The deputy general counsel of the New York Times debuts with a personal and professional account of the profound changes in journalism and of the threats he perceives to the First Amendment, threats intensified by the cries of “fake news!” that emanate from the White House and echo around the country.
McCraw, who has been at the Times for more than 15 years, mixes memoir, history, and politics, stirring in a bit of self-effacement (he thought Donald Trump was incapable of winning the 2016 election) with a dash of self-congratulation: He writes extensively about a viral letter he wrote to Trump’s attorneys about a Times story giving voice to two women who had accused the candidate of sexual impropriety. The author briefly tells the story of his own background, but mostly, he maintains a sharp focus on a number of key developments and issues. He writes about the 1964 New York Times Company v. Sullivan case, which made suing the press for libel much more difficult (a 9-0 decision in favor of the Times Company); the president’s tax returns; WikiLeaks and Edward Snowden; the Harvey Weinstein case and the #MeToo movement; the Freedom of Information Act; and the kidnapping of journalists in dangerous parts of the world. Most affectingly, he discusses the wonders of the First Amendment and how we must protect it. Periodically, McCraw expresses disbelief and horror about an American president who blasts the free press and identifies journalists as the enemies of the people. He notes with alarm, as well, how the very wealthy (and very conservative) are funding anti-media lawsuits. Here, he credits comedian John Oliver (whom he calls “brilliant”) for “outing” coal magnate Bob Murray on Last Week Tonight. Throughout, the author highly praises journalists working for the Times.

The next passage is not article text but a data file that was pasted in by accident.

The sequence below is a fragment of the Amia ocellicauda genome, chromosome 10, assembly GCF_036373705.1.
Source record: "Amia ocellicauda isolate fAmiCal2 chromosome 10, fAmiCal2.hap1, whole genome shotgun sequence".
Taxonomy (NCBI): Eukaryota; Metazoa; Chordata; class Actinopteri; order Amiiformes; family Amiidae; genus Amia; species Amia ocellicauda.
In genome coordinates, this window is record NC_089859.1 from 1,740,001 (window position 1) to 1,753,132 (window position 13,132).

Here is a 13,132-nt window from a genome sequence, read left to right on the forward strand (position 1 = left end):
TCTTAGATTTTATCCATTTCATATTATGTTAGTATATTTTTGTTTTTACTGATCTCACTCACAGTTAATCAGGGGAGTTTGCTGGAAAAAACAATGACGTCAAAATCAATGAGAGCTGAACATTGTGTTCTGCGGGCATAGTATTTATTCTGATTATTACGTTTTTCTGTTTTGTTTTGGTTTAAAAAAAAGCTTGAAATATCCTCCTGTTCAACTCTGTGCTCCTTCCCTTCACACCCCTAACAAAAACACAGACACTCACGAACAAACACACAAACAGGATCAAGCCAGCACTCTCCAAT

Although occasionally tendentious—McCraw clearly loves his employer—this is a passionate, important defense of the First Amendment and its absolute necessity in a democracy.